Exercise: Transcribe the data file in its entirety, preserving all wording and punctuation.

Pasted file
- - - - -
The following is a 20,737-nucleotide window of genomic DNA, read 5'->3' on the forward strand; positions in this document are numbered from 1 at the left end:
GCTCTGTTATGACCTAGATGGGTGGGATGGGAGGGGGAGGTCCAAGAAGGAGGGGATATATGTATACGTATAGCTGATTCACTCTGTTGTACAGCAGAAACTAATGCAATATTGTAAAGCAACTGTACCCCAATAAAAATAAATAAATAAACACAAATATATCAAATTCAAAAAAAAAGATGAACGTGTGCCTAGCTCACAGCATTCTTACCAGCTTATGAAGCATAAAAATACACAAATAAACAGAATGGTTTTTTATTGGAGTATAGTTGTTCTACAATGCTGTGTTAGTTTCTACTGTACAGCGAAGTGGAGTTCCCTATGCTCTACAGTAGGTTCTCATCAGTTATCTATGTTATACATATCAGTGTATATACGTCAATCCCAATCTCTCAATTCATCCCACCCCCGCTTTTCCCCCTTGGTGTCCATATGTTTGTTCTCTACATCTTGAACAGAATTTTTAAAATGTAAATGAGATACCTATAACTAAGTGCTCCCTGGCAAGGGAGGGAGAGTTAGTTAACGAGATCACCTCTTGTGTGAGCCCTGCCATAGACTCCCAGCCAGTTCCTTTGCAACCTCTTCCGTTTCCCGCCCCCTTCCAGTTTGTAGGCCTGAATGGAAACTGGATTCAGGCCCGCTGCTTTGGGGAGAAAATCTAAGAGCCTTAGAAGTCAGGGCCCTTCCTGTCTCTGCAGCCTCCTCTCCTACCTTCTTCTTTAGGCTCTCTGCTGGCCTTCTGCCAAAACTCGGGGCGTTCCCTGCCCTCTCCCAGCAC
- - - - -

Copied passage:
The following is a 20,737-nucleotide window of genomic DNA, read 5'->3' on the forward strand; positions in this document are numbered from 1 at the left end:
GCTCTGTTATGACCTAGATGGGTGGGATGGGAGGGGGAGGTCCAAGAAGGAGGGGATATATGTATACGTATAGCTGATTCACTCTGTTGTACAGCAGAAACTAATGCAATATTGTAAAGCAACTGTACCCCAATAAAAATAAATAAATAAACACAAATATATCAAATTCAAAAAAAAAGATGAACGTGTGCCTAGCTCACAGCATTCTTACCAGCTTATGAAGCATAAAAATACACAAATAAACAGAATGGTTTTTTATTGGAGTATAGTTGTTCTACAATGCTGTGTTAGTTTCTACTGTACAGCGAAGTGGAGTTCCCTATGCTCTACAGTAGGTTCTCATCAGTTATCTATGTTATACATATCAGTGTATATACGTCAATCCCAATCTCTCAATTCATCCCACCCCCGCTTTTCCCCCTTGGTGTCCATATGTTTGTTCTCTACATCTTGAACAGAATTTTTAAAATGTAAATGAGATACCTATAACTAAGTGCTCCCTGGCAAGGGAGGGAGAGTTAGTTAACGAGATCACCTCTTGTGTGAGCCCTGCCATAGACTCCCAGCCAGTTCCTTTGCAACCTCTTCCGTTTCCCGCCCCCTTCCAGTTTGTAGGCCTGAATGGAAACTGGATTCAGGCCCGCTGCTTTGGGGAGAAAATCTAAGAGCCTTAGAAGTCAGGGCCCTTCCTGTCTCTGCAGCCTCCTCTCCTACCTTCTTCTTTAGGCTCTCTGCTGGCCTTCTGCCAAAACTCGGGGCGTTCCCTGCCCTCTCCCAGCAC